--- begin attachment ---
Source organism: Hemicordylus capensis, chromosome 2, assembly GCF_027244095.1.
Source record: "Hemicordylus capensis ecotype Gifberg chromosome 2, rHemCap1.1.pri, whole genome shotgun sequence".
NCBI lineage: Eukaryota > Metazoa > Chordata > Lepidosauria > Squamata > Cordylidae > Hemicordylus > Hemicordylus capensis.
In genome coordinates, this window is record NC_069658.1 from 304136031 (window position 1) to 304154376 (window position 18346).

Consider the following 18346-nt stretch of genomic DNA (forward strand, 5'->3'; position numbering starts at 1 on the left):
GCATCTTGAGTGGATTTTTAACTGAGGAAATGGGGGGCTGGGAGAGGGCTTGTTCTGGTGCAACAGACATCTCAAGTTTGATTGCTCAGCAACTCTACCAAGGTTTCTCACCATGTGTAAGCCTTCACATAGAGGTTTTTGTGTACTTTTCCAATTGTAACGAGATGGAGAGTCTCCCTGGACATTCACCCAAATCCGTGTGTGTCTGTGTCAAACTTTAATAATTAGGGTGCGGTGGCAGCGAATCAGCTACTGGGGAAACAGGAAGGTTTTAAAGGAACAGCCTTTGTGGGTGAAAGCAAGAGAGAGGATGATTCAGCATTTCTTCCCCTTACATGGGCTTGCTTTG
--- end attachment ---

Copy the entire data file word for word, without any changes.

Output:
Source organism: Hemicordylus capensis, chromosome 2, assembly GCF_027244095.1.
Source record: "Hemicordylus capensis ecotype Gifberg chromosome 2, rHemCap1.1.pri, whole genome shotgun sequence".
NCBI lineage: Eukaryota > Metazoa > Chordata > Lepidosauria > Squamata > Cordylidae > Hemicordylus > Hemicordylus capensis.
In genome coordinates, this window is record NC_069658.1 from 304136031 (window position 1) to 304154376 (window position 18346).

Consider the following 18346-nt stretch of genomic DNA (forward strand, 5'->3'; position numbering starts at 1 on the left):
GCATCTTGAGTGGATTTTTAACTGAGGAAATGGGGGGCTGGGAGAGGGCTTGTTCTGGTGCAACAGACATCTCAAGTTTGATTGCTCAGCAACTCTACCAAGGTTTCTCACCATGTGTAAGCCTTCACATAGAGGTTTTTGTGTACTTTTCCAATTGTAACGAGATGGAGAGTCTCCCTGGACATTCACCCAAATCCGTGTGTGTCTGTGTCAAACTTTAATAATTAGGGTGCGGTGGCAGCGAATCAGCTACTGGGGAAACAGGAAGGTTTTAAAGGAACAGCCTTTGTGGGTGAAAGCAAGAGAGAGGATGATTCAGCATTTCTTCCCCTTACATGGGCTTGCTTTG